Just over 25% of leaders were women in 2018, up nearly 5% since 2014.

Of the overall US staff hired in 2017, 31.2% were women, although this dropped to 24.5% for tech new recruits

In the US, just under 67% of leadership positions were held by white staff and 2% by black employees

White and Asian staff make up the vast majority of the workforce in all areas listed: tech, non-tech, leadership and overall

In non-tech roles the gender divide is the closest, with around 48% women and 52% men

Last year a former Google employee, James Damore, was fired after writing an internal memo arguing there were few women in top jobs at the firm because of biological differences between men and women. "We need to stop assuming that gender gaps imply sexism," he wrote. While it is the first to release figures for 2018, Google's figures are broadly in line with other big players in the tech sector, which has long struggled to broaden the diversity of its workforce. Microsoft's diversity figures in 2017 revealed a gender divide of 81% men and 19% women in both its leadership and tech divisions. In leadership 66.8% were white and 2.2% black or Afro-American, in tech those figures were 53% and 2.7%. Facebook revealed that 28% of its global senior leadership staff in 2017 were women, and in the US 71% of leaders were white, 3% black.

[Discrimination of any sort – except on the grounds of ability – annoys me intensely. But what is almost as bad, if not worse, is the mistaken policy that a company or institution must mimic the group makeup of its local or national population. There is no reason for this except unthinking ideological reasons. I do believe that any company or institution should cast its employment net as widely as possible however. Only hiring men, for example, automatically eliminates the possibility from drawing on the talents of half of the population. This is plain dumb and self-defeating. But if said company choses to employ women in preference to men – to discriminate in favour of women – they are in fact discriminating against men and that is wrong (and dumb). The idea is to employ the best PERSON for the role – no matter their individual characteristics (which are generally irrelevant employment-wise). Companies should hire and promote on the grounds of ability or talent only. NOTHING else. You do not hold someone back because of their gender, race, or sexual orientation but nor do you hire or promote someone for those reasons. You pick from the largest possible pool of talent at all stages and you promote in the same way.]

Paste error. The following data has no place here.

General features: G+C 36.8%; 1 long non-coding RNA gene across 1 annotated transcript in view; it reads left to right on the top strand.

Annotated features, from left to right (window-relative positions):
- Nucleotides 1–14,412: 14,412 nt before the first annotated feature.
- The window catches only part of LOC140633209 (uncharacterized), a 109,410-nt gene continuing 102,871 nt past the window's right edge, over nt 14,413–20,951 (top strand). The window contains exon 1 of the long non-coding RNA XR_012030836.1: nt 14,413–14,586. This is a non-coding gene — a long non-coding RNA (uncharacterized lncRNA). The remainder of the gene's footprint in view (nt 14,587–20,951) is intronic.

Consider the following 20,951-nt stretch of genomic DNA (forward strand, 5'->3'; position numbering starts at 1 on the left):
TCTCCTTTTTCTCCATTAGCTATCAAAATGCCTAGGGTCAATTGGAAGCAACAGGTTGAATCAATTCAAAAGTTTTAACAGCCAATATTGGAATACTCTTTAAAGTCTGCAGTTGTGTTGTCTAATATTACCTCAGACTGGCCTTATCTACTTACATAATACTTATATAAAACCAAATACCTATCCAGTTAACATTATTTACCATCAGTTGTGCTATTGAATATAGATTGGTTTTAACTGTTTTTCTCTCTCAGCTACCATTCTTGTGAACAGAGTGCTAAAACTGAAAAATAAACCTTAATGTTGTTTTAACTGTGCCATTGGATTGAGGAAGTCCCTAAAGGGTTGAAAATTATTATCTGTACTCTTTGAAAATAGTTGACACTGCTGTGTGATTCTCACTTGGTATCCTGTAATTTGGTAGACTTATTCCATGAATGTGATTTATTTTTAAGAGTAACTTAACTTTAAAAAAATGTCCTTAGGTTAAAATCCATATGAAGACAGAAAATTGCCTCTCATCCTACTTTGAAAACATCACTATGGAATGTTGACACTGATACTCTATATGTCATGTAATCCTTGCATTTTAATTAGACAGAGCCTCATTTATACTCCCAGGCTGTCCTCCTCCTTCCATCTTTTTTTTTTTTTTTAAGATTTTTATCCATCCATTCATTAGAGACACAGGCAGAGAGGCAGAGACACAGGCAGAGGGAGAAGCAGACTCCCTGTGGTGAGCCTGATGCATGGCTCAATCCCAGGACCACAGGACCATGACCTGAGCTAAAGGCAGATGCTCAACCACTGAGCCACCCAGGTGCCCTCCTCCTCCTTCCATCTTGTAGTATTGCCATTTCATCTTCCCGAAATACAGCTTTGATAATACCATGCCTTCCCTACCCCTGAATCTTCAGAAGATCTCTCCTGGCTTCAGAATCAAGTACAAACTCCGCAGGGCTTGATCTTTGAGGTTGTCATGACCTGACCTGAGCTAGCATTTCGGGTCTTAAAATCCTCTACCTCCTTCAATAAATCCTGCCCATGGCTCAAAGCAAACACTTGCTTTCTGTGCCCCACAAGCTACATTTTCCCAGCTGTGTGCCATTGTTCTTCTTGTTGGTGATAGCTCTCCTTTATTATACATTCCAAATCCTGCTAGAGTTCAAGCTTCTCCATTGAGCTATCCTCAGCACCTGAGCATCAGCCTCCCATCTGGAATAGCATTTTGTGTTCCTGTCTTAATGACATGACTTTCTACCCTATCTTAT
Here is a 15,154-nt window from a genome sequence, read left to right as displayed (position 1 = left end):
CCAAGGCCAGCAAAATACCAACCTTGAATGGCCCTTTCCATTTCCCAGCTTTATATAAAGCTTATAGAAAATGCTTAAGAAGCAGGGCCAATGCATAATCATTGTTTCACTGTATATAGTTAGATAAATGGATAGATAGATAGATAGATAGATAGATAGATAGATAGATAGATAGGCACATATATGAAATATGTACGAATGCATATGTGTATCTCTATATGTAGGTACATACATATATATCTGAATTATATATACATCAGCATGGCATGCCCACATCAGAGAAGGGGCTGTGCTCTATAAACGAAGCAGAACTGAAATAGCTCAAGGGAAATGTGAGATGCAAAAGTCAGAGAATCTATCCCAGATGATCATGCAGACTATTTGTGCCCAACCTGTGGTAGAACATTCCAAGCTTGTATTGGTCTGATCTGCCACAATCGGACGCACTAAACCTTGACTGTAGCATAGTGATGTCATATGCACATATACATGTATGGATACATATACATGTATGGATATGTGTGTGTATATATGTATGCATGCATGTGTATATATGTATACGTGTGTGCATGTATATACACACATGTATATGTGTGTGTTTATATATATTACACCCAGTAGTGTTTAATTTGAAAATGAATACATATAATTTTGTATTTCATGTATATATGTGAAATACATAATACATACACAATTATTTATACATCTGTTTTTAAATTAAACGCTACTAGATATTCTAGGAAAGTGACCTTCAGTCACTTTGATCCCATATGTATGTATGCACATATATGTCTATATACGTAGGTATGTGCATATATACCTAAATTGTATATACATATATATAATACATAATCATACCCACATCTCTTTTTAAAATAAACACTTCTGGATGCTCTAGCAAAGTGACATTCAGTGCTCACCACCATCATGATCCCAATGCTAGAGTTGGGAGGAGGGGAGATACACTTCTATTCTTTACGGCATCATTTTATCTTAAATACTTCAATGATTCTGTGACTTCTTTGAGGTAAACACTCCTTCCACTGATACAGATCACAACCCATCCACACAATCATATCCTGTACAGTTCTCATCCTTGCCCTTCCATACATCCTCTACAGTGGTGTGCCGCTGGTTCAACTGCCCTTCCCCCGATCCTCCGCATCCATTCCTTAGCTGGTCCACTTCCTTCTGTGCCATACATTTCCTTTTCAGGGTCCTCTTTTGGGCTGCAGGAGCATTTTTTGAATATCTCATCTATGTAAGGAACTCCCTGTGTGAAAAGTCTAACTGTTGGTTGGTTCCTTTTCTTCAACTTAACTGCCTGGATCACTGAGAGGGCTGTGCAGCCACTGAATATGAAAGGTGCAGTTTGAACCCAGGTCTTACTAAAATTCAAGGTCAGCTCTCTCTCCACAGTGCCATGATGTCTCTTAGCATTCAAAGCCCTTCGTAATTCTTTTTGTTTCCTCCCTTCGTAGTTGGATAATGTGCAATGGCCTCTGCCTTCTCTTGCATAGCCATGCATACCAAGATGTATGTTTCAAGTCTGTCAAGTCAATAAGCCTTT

Thursday, June 14, 2018



Just Finished Reading: Non-Stop Inertia by Ivor Southwood (FP: 2011)

We live in interesting and difficult times. We live in an age of austerity where our children are likely, for the first time in generations, to be worse off than us. We live in an age of serial career change, constant ‘upskilling’ and mobility. We are expected to happily take on student debt, unpaid internships and unpaid overtime, ever longer commutes, flexible working, zero hours contracts, lack of roots (as a positive) and the ability to treat everything you do as a commodity to be bought and sold on the jobs market. It is the time of the precariat – people who live from one (or usually more) short term job to another bridged by short term private education or ‘retraining’, reluctant unemployment benefit, high interest loans or sleeping on friends floors (or a coach if you’re lucky). It is a time when the precarious worker fears illness or pregnancy and can only dream of an actual holiday. It is the time of non-stop motion to stay exactly where you are – one or two steps away from a life of abject poverty. This is the world the author writes about with feeling and knowledge because he and his partner live there where a missed phone call of a job offer can be the difference between paying the rent and being homeless or even having something to eat tonight.

In a mere 88 pages the author gives the rest of us – the lucky ones – a glimpse into a world few of us can easily imagine, where a 6 week job placement feels permanent and an existential fear is far more so. As someone who has been lucky enough to have been working for 30 consecutive years such a precarious lifestyle feels surreal and, to be honest, nightmarish. As the precariat moves from the margins into the mainstream (by design) it should come as little surprise that the level of stress, suicide, crime and much else besides normally bubbling under the lower economic strata of society has bubbled over into the newspaper headlines. When asked why such things happen the answer ‘it’s the economy stupid’ is always a pretty good first stab at a reason. The ‘system’ for want of a better word seems to have zeroed in on a perfect solution to a restive underclass – keep them hungry, keep them busy, keep them afraid and keep them exhausted as they run from part-time job to part-time job to (just) cover the bills. Such people never revolt because they cannot see more than a few hours into the future, have no time (or energy) to protest or think about protest and are only focused on the next inadequate paycheque. They are the ideal worker, desperate, separate and compliant. They are the Precariat.